Debt ceiling fight: Seems like old times

Some stories offer readers a wave of nostalgia for, er … the bad old times. Remember when budget fights between House Republicans and a Democratic president led to brinksmanship over the debt ceiling? Recall how we all laughed as our credit rating got lowered when neither side reached a compromise in time? Good times, good times.

Well, now we can all relive it with a Republican Congress and a Republican president, Politico reports:

Republican congressional leaders are quietly preparing to pass a “clean” debt ceiling increase, according to multiple senior GOP sources — setting the stage for a high-risk showdown with rank-and-file Republicans this fall.

Trump administration officials, led by Treasury Secretary Steven Mnuchin, are imploring Congress to raise the $19.8 trillion debt limit with no strings attached by the end of September. And Senate Majority Leader Mitch McConnell and Speaker Paul Ryan — well aware they need Democrats to pass any debt bill through the Senate — are on board, albeit begrudgingly so.

But beyond the leadership, there are few Republican takers, at least so far. GOP lawmakers in both chambers of Congress are calling for any debt ceiling hike to be accompanied by spending cuts or fiscal reforms — the same demand they made repeatedly during Barack Obama’s two terms.

Why is the Trump administration asking for a clean debt ceiling increase at all? In large part, because they understand that the debt ceiling isn’t the right fight. As long as Congress keeps passing budgets that borrow 40 cents on every dollar, we will need to increase our borrowing limit. Refusing to raise the ceiling attacks the wrong end of the equation, and simply delays the inevitable. Right now, the problem is that the debt ceiling will get reached one day before the end of the FY2017 budget, which means that Congress is balking at covering the debt they’ve already planned to accrue.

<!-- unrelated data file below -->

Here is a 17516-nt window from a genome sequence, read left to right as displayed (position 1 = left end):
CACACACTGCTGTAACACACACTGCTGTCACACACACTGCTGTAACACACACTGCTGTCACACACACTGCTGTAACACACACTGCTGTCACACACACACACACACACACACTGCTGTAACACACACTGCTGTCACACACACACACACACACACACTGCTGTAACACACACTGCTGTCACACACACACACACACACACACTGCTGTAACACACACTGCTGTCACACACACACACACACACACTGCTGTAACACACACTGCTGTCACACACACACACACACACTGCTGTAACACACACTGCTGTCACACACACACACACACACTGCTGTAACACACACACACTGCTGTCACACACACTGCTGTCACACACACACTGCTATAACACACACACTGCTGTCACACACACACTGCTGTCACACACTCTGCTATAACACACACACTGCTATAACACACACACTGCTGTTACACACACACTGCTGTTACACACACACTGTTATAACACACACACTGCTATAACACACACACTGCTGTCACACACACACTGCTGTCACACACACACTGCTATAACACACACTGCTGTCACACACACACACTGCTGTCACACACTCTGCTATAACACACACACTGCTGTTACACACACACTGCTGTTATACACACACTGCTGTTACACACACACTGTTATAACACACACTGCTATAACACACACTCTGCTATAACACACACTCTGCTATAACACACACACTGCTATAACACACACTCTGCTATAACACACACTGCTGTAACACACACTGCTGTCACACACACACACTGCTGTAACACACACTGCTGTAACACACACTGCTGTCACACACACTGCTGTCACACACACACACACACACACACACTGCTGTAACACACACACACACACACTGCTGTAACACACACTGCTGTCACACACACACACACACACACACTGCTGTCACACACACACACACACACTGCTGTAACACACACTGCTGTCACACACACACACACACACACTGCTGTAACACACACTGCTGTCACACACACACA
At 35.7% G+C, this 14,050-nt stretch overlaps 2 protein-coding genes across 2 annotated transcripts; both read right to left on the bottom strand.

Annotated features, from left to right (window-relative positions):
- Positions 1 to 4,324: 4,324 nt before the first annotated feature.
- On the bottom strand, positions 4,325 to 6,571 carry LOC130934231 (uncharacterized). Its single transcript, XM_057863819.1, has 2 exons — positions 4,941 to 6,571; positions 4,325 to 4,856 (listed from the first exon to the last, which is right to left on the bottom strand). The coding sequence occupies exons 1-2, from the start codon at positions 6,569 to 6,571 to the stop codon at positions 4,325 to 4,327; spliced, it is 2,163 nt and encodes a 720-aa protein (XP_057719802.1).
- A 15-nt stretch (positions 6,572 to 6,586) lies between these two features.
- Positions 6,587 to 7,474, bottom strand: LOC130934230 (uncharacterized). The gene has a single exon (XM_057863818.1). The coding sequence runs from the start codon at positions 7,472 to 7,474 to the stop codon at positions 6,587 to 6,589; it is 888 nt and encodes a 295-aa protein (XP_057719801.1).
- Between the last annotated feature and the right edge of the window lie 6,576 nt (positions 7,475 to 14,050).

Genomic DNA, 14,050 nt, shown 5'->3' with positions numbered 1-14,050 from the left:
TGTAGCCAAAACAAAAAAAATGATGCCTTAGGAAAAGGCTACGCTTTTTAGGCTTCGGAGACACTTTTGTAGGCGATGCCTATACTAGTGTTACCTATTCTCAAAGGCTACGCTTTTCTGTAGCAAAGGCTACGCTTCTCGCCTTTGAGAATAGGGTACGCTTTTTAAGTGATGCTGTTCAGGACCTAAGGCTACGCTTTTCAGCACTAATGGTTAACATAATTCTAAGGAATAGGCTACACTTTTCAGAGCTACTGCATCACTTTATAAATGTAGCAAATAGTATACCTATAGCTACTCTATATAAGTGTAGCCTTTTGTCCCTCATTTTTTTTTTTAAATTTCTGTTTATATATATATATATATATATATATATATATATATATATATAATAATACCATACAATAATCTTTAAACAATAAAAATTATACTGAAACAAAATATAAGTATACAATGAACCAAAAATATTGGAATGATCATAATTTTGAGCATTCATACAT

However, Republicans on Capitol Hill want to use the debt ceiling as leverage to get spending cuts in the next budget cycle. They’ve succeeded at this strategy before, but the cuts turned out to be less about shrinking government than in slowing down the rate of its growth. The real question is why this strategy is necessary at all. Republicans control both chambers of Congress and the White House. Appropriations are subject to filibusters in the Senate, but budget resolutions aren’t. The GOP should be able to unite around common-sense budget reductions and pass them along with whatever debt-ceiling increase would be necessary to match the borrowing necessary to execute the budget.

Oh, wait, I see the problem — the word unite. In fact, that turns out to be such a problem that the leaders of the party fully in charge of DC will have to ask for help from … you know who:

That means McConnell (R-Ky.) and Ryan (R-Wis.) will have to rely on Democrats and enough moderate Republicans to help them avert a financial catastrophe by Sept. 29, the day Treasury exhausts its borrowing authority and the very last day for Congress to act.

Yes, that group will certainly be amenable to spending cuts for FY2018. Yah, you betcha.

At some point, we have to put aside the strategies and deal with reality. If Congress wants to keep borrowing 40% of its spending, it needs to raise the debt ceiling to match it rather than play chicken with the nation’s credit rating. If we want to stop raising debt ceilings, then we need to reform spending and impose a balanced-budget requirement. Do one or the other, though, rather than continue with nonsensical brinksmanship. Fish or cut bait, fellas.